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Hollywood Wednesdays – Days of Thunder

NASCAR Theme Week continues today here at the CRO Blog. So far this week we  looked at the history of NASCAR and the 3 greatest NASCAR races in history. Today we feature one of the most celebrated movies Hollywood has made about NASCAR, “Days of Thunder.”

“Days of Thunder” made its film debut in 1990 with great enthusiasm from NASCAR fans. Tom Cruise, the movie’s lead actor, plays a driver with a goal to win the Indianapolis 500. The plot follows his challenging road to victory.

 

“Days of Thunder” Plot

Cole Trickle, played by Cruise, is an experienced racer who has won many Sprint championships. He is recruited by Tim Daland to race for his NASCAR Winston Cup team and is given a new Chevy Lumina to drive. Throughout the movie, Cole forms a rivalry with another racer named Rowdy Burns. Tragedy strikes, and both men are injured after their cars are destroyed by “The Big One.” On a positive note, this accident causes the two men to become friends. After a few stumbles, Rowdy encourages Cole to drive his car in the Daytona 500. Cole manages to pull off a victory.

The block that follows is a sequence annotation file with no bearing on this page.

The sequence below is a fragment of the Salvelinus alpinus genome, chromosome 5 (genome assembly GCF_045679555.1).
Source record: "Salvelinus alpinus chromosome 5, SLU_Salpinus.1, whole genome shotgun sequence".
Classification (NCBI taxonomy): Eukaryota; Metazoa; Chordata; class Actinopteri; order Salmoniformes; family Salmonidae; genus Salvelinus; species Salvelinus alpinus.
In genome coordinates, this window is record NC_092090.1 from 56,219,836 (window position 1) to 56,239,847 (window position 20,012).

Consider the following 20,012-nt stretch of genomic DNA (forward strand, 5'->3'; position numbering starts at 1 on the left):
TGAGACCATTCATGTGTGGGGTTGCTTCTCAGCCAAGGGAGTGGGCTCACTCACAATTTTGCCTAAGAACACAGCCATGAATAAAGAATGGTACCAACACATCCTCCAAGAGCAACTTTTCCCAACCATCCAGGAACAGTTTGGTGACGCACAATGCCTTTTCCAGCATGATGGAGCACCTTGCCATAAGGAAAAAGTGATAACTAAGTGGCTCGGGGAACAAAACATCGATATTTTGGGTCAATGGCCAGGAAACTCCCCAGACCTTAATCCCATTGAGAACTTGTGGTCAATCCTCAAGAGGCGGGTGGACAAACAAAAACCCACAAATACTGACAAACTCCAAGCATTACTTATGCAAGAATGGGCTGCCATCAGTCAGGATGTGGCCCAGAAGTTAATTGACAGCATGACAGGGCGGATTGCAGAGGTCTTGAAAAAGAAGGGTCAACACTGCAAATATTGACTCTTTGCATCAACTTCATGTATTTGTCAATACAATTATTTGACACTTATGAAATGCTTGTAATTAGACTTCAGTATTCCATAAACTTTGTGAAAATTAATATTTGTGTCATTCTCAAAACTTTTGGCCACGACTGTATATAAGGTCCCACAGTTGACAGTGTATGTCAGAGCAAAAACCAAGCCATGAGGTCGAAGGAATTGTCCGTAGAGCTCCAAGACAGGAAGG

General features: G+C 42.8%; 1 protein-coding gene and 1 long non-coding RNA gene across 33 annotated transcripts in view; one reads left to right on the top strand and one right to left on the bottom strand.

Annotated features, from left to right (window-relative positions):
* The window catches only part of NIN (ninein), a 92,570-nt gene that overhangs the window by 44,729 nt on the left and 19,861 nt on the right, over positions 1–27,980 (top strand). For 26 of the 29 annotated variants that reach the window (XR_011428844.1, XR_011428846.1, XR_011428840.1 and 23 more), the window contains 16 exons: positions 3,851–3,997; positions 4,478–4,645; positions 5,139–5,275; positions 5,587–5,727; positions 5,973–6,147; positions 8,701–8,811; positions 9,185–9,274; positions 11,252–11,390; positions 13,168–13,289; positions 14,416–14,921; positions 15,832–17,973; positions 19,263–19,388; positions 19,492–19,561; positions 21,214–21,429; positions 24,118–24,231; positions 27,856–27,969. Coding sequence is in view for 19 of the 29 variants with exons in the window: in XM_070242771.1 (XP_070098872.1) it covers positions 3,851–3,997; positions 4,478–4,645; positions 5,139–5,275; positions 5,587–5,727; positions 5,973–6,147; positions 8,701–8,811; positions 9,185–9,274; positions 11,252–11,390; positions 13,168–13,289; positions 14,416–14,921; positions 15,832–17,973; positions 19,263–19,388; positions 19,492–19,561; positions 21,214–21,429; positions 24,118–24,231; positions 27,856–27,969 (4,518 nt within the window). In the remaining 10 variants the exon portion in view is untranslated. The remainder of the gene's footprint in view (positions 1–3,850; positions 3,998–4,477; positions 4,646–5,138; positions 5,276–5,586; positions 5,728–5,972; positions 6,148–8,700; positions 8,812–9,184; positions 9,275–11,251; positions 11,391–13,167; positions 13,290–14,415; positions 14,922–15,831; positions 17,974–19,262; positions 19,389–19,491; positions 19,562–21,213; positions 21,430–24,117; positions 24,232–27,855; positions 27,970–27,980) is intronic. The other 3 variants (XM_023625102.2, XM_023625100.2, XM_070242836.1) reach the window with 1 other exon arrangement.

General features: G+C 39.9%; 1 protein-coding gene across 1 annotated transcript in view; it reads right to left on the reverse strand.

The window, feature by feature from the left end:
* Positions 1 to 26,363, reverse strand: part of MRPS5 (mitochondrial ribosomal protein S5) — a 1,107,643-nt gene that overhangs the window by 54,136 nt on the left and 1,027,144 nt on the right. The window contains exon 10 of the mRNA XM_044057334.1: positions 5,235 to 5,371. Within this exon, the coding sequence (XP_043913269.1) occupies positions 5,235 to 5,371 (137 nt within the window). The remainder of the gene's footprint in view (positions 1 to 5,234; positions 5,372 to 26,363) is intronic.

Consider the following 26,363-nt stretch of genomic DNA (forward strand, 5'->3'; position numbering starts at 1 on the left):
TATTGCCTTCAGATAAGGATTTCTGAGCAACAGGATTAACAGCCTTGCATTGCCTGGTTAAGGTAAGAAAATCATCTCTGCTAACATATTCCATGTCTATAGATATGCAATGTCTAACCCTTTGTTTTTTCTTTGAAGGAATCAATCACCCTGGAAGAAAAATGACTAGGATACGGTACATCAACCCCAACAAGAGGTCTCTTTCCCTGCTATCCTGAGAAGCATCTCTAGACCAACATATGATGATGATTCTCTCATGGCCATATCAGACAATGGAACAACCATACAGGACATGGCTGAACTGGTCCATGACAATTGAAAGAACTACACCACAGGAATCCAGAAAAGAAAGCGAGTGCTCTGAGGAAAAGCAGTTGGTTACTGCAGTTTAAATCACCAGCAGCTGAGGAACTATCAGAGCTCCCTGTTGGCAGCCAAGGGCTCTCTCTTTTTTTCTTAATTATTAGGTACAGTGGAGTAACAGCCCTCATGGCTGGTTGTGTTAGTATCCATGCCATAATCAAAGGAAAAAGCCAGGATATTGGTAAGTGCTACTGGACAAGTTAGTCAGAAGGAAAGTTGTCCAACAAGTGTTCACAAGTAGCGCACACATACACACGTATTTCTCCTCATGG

“Days of Thunder” Chevy Lumina

The 1990s era was difficult for Chevrolet. The manufacturer was experiencing challenges filling the gap of the Monte Carlo, an old-school, rear-wheel-drive vehicle. Chevy chose the Lumina as a viable replacement. The Lumina was a large coupe with a powerful V6 engine. Before it was available to the public, Chevy used the Lumina in NASCAR. “Days of Thunder” used a Lumina Z34, which did wonders for the branding of the car and made the model a household name. The sport Z34 came with fancy wheels, ground effects and a tuned 210 horsepower 3.2 liter V6.

 

The Track Goes Hollywood

Days of ThunderThe movie was not based on a true story, but it referenced many famous NASCAR characters. Cole Trickle, the main character, loosely followed the career of real-time racer Tim Richmond. One particular scene showed Cole deliberately blowing up his engine. This exact incident occurred with Richmond in Michigan in 1987. The cars used in the movie were provided by Hendrick Motorsports and actually raced in the 1989 Winston Cup season. Stunt drivers were professionals named Greg Sacks, Bobby Hamilton and Hut Stricklin.

After 25 years, “Days of Thunder” remains one of the most celebrated films for the NASCAR community. Fans still talk about the excitement and the cars. Chevy, which experienced a boost with its featured Lumina, owes the film a tremendous debt of gratitude for helping the company overcome a slump in the industry.

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